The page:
Mark Thomas: Trespass | Gig review by Steve Bennett at the Greenwich Comedy Festival

Mark Thomas: Trespass

Note: This review is from 2015

Gig review by Steve Bennett at the Greenwich Comedy Festival

On the face of it, land ownership seems a dry subject for an hour of comedy. But as Mark Thomas’s timely, important and inspiring show Trespass proves, it is one of the biggest issues around.

Real people being priced out of London is gaining some serious political traction, with up to 70 per cent of swanky new-build apartments going to foreign-based investment schemes – whether anyone actually lives there proving largely irrelevant to whatever wealth fund bought them.

On a more personal level, Thomas cites his local South London mechanic, the subject to constant complaints by bankers who move to the area and then claim that the decades-old car business is ruining the tone – ‘trying to bend the world to their little whimsy’ as the comic puts it. Hence the gated communities where the wealthy can keep the riff-raff from walking past their door.

Public spaces, too, are being encroached upon by corporations, eroding ancient rights of access or any behaviour the billionaires dislike. You might want to take to the streets, but the dubious foreign states or shadowy private equity group might not let you – as the Occupy movement found.

In similar vein, local authorities are imposing draconian laws on public land, criminalising the homeless for being poor, for example, by banning rough sleeping, or farcically banning buskers for ‘not smiling’.

It’s impossible to leave a Mark Thomas gig without an outrage at the injustice and a fire in your belly for change. But this is not a political rally, so the agent for that change – as ever – is mischief.

Previous campaigns have used that tactic to great effect, as he explains in his first-half preamble, heralding some of the achievements of his last project, 100 Acts Of Minor Dissent – which as well as being great fun forced the Royal Parks not to charge sports teams to use the shared land and Amazon to subtitle its films on Amazon Prime. Each fight presents an almost Ealing Comedy-esque tussle between the little guy and the system and comes with emotional investment as you hope to see a triumph. When it does, there’s a mini-climax.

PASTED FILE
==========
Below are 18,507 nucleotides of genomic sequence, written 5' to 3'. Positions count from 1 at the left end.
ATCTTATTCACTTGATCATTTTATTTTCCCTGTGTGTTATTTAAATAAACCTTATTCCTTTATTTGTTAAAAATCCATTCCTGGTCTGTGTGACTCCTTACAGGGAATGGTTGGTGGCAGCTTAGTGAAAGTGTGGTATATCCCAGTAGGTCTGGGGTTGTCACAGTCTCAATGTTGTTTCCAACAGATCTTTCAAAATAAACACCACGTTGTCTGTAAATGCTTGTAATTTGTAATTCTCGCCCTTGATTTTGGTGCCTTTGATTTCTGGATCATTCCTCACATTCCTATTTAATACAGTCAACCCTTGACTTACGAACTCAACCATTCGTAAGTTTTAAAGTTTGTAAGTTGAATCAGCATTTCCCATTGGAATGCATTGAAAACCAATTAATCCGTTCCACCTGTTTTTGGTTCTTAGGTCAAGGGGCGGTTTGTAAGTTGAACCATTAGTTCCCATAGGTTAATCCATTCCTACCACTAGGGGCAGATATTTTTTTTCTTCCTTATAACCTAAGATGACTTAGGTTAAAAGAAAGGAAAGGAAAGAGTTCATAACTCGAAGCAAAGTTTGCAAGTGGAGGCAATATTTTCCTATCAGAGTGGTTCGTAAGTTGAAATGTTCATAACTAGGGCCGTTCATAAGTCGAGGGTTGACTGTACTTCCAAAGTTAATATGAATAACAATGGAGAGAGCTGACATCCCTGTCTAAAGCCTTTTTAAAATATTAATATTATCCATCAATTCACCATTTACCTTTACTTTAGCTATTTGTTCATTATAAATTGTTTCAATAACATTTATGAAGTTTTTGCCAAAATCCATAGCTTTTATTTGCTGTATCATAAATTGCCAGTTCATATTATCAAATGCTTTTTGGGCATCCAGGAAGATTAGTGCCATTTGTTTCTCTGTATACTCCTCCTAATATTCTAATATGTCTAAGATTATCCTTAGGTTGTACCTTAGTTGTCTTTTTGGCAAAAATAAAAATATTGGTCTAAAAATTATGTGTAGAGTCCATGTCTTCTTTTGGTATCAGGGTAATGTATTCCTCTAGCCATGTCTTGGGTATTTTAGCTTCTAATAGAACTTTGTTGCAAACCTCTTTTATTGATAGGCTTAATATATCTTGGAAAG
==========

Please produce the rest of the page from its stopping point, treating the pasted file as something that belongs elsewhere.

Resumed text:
In Trespass, Thomas uses the same cheeky techniques as he outlines three walks pointing out where he has challenged the orthodoxy of land ownership: from holding a comedy club on the Thames terrace of a Central London office building to an impromptu protest that quite literally took places on the streets of Oxford.

He is a man who spoils for a fight with a ‘no loitering’ sign; upsetting the humourless pinch-lipped, occupants of the gated development that erected it through the medium of cake. Yet his humorous approach brings out the best in other people – even the security guards who wearily accept his antics.

All the battles are told with passion and animation as he brings to life all the peripheral characters in his struggle, easily identified as good or evil, jobsworths or decent folk.

Although there is perhaps a feeling that there are so many fights to be fought, as Thomas stuffs this busy show with a lot of similar campaigns, leading to a sense of being overwhelmed. But also of wanting to join him in doing something; and as a recruiter to the cause there are fewer finer than Thomas. For the battle, and by extension this show, is forever in progress – more than making up for in urgent relevance any temporary slacking off in the laughs.

As private corporations take over more of Britain’s land, there’s one bit they will never own: the moral high ground, where Thomas is erecting his own community, open to all.

Review date: 21 Sep 2015
Reviewed by: Steve Bennett
Reviewed at: National Maritime Museum

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